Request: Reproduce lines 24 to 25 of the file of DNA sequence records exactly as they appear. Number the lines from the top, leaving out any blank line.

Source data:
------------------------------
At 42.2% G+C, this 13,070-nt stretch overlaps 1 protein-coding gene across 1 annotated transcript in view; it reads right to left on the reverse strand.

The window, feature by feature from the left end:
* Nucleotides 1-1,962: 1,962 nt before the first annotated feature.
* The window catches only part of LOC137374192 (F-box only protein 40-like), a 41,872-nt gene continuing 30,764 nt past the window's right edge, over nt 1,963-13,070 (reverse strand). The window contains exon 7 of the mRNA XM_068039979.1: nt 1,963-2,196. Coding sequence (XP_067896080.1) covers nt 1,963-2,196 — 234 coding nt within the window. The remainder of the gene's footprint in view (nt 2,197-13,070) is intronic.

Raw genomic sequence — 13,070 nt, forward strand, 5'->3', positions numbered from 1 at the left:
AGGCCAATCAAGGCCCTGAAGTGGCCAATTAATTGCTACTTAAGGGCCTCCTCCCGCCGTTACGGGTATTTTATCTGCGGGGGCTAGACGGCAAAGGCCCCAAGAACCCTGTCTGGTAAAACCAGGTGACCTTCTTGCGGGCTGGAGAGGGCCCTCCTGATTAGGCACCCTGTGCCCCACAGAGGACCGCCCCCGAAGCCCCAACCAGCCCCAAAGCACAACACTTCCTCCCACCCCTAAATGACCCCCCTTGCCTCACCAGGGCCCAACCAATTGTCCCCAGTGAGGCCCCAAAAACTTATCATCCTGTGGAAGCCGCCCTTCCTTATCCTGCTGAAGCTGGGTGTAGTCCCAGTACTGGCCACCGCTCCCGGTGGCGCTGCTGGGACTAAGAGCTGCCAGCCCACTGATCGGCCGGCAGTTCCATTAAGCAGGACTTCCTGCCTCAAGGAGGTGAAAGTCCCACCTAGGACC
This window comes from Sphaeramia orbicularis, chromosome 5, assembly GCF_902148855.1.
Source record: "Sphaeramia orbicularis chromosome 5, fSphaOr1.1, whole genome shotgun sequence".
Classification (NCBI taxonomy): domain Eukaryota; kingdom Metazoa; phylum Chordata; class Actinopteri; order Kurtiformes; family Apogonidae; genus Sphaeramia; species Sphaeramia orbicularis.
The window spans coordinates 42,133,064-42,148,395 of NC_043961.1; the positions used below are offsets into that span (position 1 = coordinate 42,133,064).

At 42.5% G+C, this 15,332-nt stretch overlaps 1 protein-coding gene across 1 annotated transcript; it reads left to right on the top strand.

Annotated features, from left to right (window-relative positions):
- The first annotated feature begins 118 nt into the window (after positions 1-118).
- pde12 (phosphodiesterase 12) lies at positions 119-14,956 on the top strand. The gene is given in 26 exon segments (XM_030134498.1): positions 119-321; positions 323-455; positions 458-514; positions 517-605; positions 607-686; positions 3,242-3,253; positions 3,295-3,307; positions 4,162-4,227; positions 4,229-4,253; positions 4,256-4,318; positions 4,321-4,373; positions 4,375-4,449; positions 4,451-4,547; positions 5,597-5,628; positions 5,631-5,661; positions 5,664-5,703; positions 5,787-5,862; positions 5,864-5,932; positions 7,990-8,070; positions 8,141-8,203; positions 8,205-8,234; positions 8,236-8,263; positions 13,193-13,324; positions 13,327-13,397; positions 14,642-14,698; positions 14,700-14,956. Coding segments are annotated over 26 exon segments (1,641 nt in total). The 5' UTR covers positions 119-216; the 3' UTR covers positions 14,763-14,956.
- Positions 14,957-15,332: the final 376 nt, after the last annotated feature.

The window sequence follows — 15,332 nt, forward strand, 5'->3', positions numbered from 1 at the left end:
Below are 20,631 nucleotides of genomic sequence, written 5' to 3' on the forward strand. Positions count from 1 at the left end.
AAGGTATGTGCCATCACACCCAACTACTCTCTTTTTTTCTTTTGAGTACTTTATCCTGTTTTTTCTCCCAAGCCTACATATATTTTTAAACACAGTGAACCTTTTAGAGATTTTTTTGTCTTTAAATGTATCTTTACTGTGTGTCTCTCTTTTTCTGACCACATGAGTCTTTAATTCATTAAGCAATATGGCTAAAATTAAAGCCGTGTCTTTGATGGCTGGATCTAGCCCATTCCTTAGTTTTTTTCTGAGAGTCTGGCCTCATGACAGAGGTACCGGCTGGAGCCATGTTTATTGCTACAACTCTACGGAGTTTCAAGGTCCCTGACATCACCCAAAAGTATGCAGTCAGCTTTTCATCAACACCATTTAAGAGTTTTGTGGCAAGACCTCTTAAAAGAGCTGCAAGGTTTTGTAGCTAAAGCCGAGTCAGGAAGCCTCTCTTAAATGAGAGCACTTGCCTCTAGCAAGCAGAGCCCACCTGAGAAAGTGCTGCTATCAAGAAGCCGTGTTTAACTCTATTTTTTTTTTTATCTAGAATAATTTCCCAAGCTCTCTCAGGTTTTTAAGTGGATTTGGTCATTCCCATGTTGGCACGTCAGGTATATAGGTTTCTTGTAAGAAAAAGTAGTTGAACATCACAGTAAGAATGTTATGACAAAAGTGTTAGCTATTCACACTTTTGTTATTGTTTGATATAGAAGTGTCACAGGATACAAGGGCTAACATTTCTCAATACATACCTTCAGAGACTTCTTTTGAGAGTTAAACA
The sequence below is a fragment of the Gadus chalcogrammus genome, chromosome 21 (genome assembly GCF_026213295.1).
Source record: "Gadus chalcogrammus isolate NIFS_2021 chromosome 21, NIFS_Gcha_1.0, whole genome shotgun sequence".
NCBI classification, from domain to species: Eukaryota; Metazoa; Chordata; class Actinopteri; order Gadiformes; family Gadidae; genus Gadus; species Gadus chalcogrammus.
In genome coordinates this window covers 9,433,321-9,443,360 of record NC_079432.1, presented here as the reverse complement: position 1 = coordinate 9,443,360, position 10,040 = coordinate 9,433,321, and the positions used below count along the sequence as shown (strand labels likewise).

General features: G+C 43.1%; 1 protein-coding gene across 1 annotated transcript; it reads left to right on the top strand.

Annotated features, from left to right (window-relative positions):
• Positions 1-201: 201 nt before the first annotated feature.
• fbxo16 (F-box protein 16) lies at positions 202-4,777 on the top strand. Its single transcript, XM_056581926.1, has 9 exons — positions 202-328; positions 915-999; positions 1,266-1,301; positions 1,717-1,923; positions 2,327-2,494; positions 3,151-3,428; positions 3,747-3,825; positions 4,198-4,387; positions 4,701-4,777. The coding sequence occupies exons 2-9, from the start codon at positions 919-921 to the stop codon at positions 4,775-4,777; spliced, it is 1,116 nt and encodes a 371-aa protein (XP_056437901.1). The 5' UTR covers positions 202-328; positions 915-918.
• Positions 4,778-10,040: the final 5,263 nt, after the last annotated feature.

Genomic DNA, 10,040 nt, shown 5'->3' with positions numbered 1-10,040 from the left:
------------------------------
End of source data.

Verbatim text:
Annotated features, from left to right (window-relative positions):
• Positions 1-201: 201 nt before the first annotated feature.